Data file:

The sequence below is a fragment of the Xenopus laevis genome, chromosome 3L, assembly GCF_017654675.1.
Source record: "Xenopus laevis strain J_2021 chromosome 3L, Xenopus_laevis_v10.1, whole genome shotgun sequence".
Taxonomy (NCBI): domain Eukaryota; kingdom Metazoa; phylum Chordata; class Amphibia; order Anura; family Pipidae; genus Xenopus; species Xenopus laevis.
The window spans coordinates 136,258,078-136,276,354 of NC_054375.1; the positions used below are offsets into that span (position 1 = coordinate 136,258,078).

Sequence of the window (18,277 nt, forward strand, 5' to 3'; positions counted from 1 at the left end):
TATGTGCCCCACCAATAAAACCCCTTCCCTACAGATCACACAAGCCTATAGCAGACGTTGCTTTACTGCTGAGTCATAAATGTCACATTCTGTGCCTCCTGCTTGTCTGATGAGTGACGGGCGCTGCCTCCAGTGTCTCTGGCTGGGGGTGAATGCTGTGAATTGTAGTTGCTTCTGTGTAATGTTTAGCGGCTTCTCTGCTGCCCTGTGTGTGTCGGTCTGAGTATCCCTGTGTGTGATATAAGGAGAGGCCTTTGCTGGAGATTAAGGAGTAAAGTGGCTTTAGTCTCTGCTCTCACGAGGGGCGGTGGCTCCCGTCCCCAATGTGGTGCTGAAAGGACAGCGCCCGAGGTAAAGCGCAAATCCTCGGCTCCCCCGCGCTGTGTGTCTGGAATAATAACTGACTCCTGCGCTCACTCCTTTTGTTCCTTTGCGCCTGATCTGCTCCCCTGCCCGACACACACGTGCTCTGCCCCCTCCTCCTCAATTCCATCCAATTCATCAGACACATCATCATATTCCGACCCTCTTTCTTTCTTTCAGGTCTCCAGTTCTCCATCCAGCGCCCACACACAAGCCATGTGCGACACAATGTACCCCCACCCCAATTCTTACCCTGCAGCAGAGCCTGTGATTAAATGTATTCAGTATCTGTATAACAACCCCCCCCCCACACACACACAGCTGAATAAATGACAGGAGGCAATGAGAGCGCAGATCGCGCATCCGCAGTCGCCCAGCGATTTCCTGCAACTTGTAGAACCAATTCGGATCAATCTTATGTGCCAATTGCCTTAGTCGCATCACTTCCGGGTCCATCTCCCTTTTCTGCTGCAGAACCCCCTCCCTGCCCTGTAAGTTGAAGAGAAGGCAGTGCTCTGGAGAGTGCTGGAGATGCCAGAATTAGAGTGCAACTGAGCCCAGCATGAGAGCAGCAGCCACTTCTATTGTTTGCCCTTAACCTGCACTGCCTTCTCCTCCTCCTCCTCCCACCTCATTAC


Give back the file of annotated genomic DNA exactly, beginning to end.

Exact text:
The sequence below is a fragment of the Xenopus laevis genome, chromosome 3L, assembly GCF_017654675.1.
Source record: "Xenopus laevis strain J_2021 chromosome 3L, Xenopus_laevis_v10.1, whole genome shotgun sequence".
Taxonomy (NCBI): domain Eukaryota; kingdom Metazoa; phylum Chordata; class Amphibia; order Anura; family Pipidae; genus Xenopus; species Xenopus laevis.
The window spans coordinates 136,258,078-136,276,354 of NC_054375.1; the positions used below are offsets into that span (position 1 = coordinate 136,258,078).

Sequence of the window (18,277 nt, forward strand, 5' to 3'; positions counted from 1 at the left end):
TATGTGCCCCACCAATAAAACCCCTTCCCTACAGATCACACAAGCCTATAGCAGACGTTGCTTTACTGCTGAGTCATAAATGTCACATTCTGTGCCTCCTGCTTGTCTGATGAGTGACGGGCGCTGCCTCCAGTGTCTCTGGCTGGGGGTGAATGCTGTGAATTGTAGTTGCTTCTGTGTAATGTTTAGCGGCTTCTCTGCTGCCCTGTGTGTGTCGGTCTGAGTATCCCTGTGTGTGATATAAGGAGAGGCCTTTGCTGGAGATTAAGGAGTAAAGTGGCTTTAGTCTCTGCTCTCACGAGGGGCGGTGGCTCCCGTCCCCAATGTGGTGCTGAAAGGACAGCGCCCGAGGTAAAGCGCAAATCCTCGGCTCCCCCGCGCTGTGTGTCTGGAATAATAACTGACTCCTGCGCTCACTCCTTTTGTTCCTTTGCGCCTGATCTGCTCCCCTGCCCGACACACACGTGCTCTGCCCCCTCCTCCTCAATTCCATCCAATTCATCAGACACATCATCATATTCCGACCCTCTTTCTTTCTTTCAGGTCTCCAGTTCTCCATCCAGCGCCCACACACAAGCCATGTGCGACACAATGTACCCCCACCCCAATTCTTACCCTGCAGCAGAGCCTGTGATTAAATGTATTCAGTATCTGTATAACAACCCCCCCCCCACACACACACAGCTGAATAAATGACAGGAGGCAATGAGAGCGCAGATCGCGCATCCGCAGTCGCCCAGCGATTTCCTGCAACTTGTAGAACCAATTCGGATCAATCTTATGTGCCAATTGCCTTAGTCGCATCACTTCCGGGTCCATCTCCCTTTTCTGCTGCAGAACCCCCTCCCTGCCCTGTAAGTTGAAGAGAAGGCAGTGCTCTGGAGAGTGCTGGAGATGCCAGAATTAGAGTGCAACTGAGCCCAGCATGAGAGCAGCAGCCACTTCTATTGTTTGCCCTTAACCTGCACTGCCTTCTCCTCCTCCTCCTCCCACCTCATTAC